“Additionally, a survey conducted in April by NP Strategy Group found that Americans in all regions of the country understand the impact of stay-at-home orders in place across the nation,” the organization said. “It found that, on average, 4 out of 5 (80%) respondents agree that stay-at-home orders helped keep them and their communities healthier and safer during the pandemic, with agreement across age, gender, political, and regional breakouts. At the same time, 75% approve of the actions taken by their local public health leaders, and 68% approve of their elected officials’ decisions.”

Abbott, State Emergency Management To Partner with Local Fire Departments for Nursing Home Testing

Gov.  Greg Abbott and the Texas Division of Emergency Management Friday announced that local fire departments in Texas are partnering with local public health authorities to provide testing in nursing homes throughout the state.

This partnership has been developed and is being implemented through an ongoing collaboration between TDEM, the Texas Commission on Fire Protection, the Texas Health and Human Services Commission, and the Texas Department of State Health Services. Costs associated with providing these tests are eligible for federal reimbursement.

“This partnership builds upon our efforts to expand COVID-19 in the Lone Star State, especially among our most vulnerable Texans,” said Abbott. “I thank our local fire departments for continuing to serve their fellow Texans throughout the COVID-19 response. By serving their communities in this new capacity, we will continue to contain the spread of this virus and protect the health and safety of all Texans.”

Buckner Launches Gold Ribbon Campaign in Support of Senior Living

As we reported above, a troubling number of COVID-19 cases have come from long-term care facilities – placing frontline workers and residents at the epicenter of the pandemic.

Efforts to slow the spread have also left residents without visitors as state and local officials have put facilities on strict visitor restrictions since March.

In order to increase awareness of senior living residents and the frontline workers caring for them during the COVID-19 pandemic, Buckner Retirement Services is launching a ribbon campaign titled Going Gold for Senior Living. DFW and North Texas residents are encouraged to show their support of senior living communities, like Ventana by Buckner, by displaying a gold ribbon outside their homes during the months of May and June.

All six Buckner senior living communities across Texas hosted drive-thru ribbon pick-up events on May 11 for family members of residents and staff.

Although there have been national and local campaigns to honor healthcare workers, Buckner officials said they felt that there should also be additional focus on those working in long-term care facilities during this time.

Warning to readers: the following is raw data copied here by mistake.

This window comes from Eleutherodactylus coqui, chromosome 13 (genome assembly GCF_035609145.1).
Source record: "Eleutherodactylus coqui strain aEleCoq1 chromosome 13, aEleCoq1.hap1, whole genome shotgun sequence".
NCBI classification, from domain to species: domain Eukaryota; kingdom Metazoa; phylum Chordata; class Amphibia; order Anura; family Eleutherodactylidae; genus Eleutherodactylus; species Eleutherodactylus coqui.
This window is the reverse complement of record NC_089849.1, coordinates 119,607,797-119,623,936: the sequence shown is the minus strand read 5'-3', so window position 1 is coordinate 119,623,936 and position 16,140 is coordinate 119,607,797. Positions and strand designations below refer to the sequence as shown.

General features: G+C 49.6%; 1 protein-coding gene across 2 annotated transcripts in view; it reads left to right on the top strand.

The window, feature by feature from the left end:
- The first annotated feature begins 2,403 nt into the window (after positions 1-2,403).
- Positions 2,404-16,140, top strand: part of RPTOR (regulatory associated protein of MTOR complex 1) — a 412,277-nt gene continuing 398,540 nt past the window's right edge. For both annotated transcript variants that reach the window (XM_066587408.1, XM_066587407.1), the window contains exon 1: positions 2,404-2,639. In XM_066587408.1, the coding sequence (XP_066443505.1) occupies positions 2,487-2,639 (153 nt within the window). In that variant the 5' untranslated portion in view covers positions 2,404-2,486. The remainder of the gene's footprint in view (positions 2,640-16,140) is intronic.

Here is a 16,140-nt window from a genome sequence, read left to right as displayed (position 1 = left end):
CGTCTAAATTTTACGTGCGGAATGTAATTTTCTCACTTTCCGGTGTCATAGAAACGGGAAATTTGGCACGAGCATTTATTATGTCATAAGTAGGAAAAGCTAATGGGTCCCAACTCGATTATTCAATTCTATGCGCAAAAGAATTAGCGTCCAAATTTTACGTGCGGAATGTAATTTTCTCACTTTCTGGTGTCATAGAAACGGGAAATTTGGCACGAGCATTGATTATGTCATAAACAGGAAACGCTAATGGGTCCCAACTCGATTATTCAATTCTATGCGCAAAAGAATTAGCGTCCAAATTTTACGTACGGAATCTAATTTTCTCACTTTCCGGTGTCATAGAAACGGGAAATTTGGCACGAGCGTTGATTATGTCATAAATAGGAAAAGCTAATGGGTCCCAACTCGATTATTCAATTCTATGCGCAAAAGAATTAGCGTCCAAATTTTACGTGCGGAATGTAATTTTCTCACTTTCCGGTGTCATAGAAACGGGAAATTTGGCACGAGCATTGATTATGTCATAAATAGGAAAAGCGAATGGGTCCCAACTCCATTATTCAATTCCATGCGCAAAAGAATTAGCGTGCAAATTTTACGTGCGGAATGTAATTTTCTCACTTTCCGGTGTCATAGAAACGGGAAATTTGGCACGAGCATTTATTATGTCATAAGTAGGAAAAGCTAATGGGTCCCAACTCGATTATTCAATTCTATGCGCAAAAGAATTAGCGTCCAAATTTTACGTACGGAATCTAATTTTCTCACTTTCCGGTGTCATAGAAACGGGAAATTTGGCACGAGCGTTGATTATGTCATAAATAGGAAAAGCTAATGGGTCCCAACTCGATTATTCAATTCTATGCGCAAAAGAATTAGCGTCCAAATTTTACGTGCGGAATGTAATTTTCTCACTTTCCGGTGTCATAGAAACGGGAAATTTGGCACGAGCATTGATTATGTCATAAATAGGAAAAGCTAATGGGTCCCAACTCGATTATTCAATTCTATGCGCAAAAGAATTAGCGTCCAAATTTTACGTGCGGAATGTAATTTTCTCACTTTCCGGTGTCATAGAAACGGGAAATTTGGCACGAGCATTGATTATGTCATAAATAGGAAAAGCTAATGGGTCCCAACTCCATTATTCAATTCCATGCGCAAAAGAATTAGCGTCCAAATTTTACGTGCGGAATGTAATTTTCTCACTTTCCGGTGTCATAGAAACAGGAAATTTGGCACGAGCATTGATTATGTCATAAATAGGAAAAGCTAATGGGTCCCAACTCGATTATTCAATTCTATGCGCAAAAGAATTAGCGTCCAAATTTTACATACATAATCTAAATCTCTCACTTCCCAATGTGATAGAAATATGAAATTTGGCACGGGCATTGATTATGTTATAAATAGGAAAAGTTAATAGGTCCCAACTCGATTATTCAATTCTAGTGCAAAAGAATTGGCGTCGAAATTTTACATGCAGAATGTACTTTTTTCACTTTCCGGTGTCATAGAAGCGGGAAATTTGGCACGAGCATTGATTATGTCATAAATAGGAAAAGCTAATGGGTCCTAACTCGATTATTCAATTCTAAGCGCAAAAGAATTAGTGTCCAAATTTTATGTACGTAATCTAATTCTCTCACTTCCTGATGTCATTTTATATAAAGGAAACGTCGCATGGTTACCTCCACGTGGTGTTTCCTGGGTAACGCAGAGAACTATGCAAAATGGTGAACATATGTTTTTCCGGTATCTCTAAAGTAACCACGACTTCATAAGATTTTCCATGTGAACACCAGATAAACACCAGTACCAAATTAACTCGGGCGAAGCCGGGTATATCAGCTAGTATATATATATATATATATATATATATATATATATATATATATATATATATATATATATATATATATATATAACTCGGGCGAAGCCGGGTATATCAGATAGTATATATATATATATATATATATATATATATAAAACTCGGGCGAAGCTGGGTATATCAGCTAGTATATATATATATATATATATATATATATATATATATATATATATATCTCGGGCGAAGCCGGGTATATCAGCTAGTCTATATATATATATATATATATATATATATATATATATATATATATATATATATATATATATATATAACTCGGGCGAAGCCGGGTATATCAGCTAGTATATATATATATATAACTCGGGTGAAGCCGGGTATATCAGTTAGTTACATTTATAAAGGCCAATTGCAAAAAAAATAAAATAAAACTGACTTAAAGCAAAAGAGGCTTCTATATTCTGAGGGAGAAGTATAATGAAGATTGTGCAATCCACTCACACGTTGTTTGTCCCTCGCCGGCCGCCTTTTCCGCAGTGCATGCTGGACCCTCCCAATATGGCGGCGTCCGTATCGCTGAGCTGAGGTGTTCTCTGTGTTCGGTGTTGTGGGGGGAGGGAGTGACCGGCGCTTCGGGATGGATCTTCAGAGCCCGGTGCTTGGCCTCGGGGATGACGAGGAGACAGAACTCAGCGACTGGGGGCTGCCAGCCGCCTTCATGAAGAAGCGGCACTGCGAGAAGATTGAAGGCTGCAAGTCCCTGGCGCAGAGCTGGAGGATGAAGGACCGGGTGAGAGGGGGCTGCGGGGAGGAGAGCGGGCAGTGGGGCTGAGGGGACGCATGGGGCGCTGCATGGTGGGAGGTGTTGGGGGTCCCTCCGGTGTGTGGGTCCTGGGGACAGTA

“Buckner is focusing specifically on the senior living workers – from nurses to dining services, maintenance, administration and more,” the company said. “Each of these jobs is integral in mitigating risk for residents.”

“The health and safety of our staff and residents are of utmost importance to us,” said Charlie Wilson, senior vice president of Buckner Retirement Services. “All of our associates are a shining example of what it means to be selfless and inspire happiness in the lives of senior adults. As one of the most vulnerable populations, our residents sacrifice family visits to help reduce risks for their neighbors.

“By displaying a gold ribbon outside your home, you can recognize the selfless actions and personal sacrifices made by senior living residents and staff.”

Wilson said he hoped that other senior living communities and nursing facilities across Texas and the U.S. will join in the gold ribbon campaign.

“We are committed to generating awareness through the Going Gold Ribbon campaign across the state of Texas and nationally,” he said. “Whether you have a family member or friend residing or working in a senior living community, or you just want to show your appreciation and support, we hope you’ll join us and go gold.”

Bethany Erickson

Bethany Erickson, deputy editor at People Newspapers, cut her teeth on community journalism, starting in Arkansas. Recently, she's taken home a few awards for her writing, including a Gold award for Best Series at the 2018 National Association of Real Estate Editors journalism awards, a 2018 Hugh Aynesworth Award for Editorial Opinion from the Dallas Press Club, and a 2019 award from NAREE for a piece linking Medicaid expansion with housing insecurity. She doesn't like lima beans, black licorice or the word synergy. You can reach her at bethany.erickson@peoplenewspapers.com.